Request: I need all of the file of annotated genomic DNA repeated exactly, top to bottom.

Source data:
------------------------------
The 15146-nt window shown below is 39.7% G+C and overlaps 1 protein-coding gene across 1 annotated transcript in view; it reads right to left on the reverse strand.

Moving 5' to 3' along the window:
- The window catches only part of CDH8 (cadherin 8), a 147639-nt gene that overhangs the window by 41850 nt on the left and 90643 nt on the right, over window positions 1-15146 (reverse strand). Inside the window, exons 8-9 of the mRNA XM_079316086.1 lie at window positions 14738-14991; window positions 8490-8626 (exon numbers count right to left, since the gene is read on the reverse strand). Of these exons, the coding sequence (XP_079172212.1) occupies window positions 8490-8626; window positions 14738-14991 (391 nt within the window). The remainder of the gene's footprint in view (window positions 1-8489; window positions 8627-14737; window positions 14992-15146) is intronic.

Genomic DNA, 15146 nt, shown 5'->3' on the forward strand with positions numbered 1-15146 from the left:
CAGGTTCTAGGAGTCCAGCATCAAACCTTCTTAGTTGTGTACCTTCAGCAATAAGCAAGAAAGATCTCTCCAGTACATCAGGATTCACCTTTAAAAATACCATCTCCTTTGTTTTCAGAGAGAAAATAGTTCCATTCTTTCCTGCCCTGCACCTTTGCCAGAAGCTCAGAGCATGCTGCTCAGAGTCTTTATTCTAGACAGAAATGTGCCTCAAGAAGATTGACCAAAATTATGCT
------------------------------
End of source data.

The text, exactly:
The 15146-nt window shown below is 39.7% G+C and overlaps 1 protein-coding gene across 1 annotated transcript in view; it reads right to left on the reverse strand.

Moving 5' to 3' along the window:
- The window catches only part of CDH8 (cadherin 8), a 147639-nt gene that overhangs the window by 41850 nt on the left and 90643 nt on the right, over window positions 1-15146 (reverse strand). Inside the window, exons 8-9 of the mRNA XM_079316086.1 lie at window positions 14738-14991; window positions 8490-8626 (exon numbers count right to left, since the gene is read on the reverse strand). Of these exons, the coding sequence (XP_079172212.1) occupies window positions 8490-8626; window positions 14738-14991 (391 nt within the window). The remainder of the gene's footprint in view (window positions 1-8489; window positions 8627-14737; window positions 14992-15146) is intronic.

Genomic DNA, 15146 nt, shown 5'->3' on the forward strand with positions numbered 1-15146 from the left:
CAGGTTCTAGGAGTCCAGCATCAAACCTTCTTAGTTGTGTACCTTCAGCAATAAGCAAGAAAGATCTCTCCAGTACATCAGGATTCACCTTTAAAAATACCATCTCCTTTGTTTTCAGAGAGAAAATAGTTCCATTCTTTCCTGCCCTGCACCTTTGCCAGAAGCTCAGAGCATGCTGCTCAGAGTCTTTATTCTAGACAGAAATGTGCCTCAAGAAGATTGACCAAAATTATGCT